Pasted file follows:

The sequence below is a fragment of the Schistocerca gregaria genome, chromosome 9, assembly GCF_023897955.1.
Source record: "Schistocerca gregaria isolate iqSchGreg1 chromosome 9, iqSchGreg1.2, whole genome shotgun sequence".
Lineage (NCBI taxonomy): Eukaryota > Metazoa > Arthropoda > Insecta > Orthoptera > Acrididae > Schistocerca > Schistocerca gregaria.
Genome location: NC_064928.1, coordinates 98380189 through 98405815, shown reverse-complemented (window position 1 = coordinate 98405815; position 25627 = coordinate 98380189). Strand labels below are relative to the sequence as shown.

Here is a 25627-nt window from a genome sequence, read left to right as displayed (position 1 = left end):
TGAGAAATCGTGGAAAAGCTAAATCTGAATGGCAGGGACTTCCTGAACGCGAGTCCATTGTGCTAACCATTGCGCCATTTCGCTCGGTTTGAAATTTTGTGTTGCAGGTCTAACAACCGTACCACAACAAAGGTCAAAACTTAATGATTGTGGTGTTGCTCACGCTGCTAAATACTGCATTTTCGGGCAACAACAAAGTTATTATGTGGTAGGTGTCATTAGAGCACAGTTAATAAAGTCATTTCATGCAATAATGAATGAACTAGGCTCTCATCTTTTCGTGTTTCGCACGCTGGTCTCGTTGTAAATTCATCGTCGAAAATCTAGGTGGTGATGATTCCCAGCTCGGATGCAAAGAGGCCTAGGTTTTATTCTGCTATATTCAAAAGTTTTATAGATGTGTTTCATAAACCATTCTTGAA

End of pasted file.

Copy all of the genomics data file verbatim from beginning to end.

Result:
The sequence below is a fragment of the Schistocerca gregaria genome, chromosome 9, assembly GCF_023897955.1.
Source record: "Schistocerca gregaria isolate iqSchGreg1 chromosome 9, iqSchGreg1.2, whole genome shotgun sequence".
Lineage (NCBI taxonomy): Eukaryota > Metazoa > Arthropoda > Insecta > Orthoptera > Acrididae > Schistocerca > Schistocerca gregaria.
Genome location: NC_064928.1, coordinates 98380189 through 98405815, shown reverse-complemented (window position 1 = coordinate 98405815; position 25627 = coordinate 98380189). Strand labels below are relative to the sequence as shown.

Here is a 25627-nt window from a genome sequence, read left to right as displayed (position 1 = left end):
TGAGAAATCGTGGAAAAGCTAAATCTGAATGGCAGGGACTTCCTGAACGCGAGTCCATTGTGCTAACCATTGCGCCATTTCGCTCGGTTTGAAATTTTGTGTTGCAGGTCTAACAACCGTACCACAACAAAGGTCAAAACTTAATGATTGTGGTGTTGCTCACGCTGCTAAATACTGCATTTTCGGGCAACAACAAAGTTATTATGTGGTAGGTGTCATTAGAGCACAGTTAATAAAGTCATTTCATGCAATAATGAATGAACTAGGCTCTCATCTTTTCGTGTTTCGCACGCTGGTCTCGTTGTAAATTCATCGTCGAAAATCTAGGTGGTGATGATTCCCAGCTCGGATGCAAAGAGGCCTAGGTTTTATTCTGCTATATTCAAAAGTTTTATAGATGTGTTTCATAAACCATTCTTGAA